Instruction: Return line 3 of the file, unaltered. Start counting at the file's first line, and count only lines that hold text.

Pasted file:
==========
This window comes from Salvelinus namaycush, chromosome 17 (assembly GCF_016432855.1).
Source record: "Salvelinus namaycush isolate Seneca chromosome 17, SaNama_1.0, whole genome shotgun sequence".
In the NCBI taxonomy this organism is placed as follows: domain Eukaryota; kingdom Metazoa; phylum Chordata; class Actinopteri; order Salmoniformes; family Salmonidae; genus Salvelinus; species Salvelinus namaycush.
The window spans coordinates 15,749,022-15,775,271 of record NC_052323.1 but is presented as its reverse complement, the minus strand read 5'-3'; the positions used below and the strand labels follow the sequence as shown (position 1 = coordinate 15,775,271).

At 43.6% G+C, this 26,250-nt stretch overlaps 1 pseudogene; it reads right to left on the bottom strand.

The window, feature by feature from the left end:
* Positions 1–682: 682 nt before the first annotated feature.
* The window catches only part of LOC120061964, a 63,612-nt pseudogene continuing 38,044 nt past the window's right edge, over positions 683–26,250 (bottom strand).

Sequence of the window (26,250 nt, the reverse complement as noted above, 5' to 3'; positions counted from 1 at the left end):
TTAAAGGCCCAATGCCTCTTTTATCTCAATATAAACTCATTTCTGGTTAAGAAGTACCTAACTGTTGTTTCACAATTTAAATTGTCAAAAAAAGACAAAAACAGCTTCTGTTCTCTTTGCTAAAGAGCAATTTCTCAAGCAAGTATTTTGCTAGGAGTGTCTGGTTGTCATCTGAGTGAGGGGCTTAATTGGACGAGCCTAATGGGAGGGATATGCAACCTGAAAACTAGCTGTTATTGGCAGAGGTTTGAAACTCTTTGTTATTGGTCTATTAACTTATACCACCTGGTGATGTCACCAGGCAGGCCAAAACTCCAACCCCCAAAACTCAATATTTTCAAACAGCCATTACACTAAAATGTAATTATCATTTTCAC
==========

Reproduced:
In the NCBI taxonomy this organism is placed as follows: domain Eukaryota; kingdom Metazoa; phylum Chordata; class Actinopteri; order Salmoniformes; family Salmonidae; genus Salvelinus; species Salvelinus namaycush.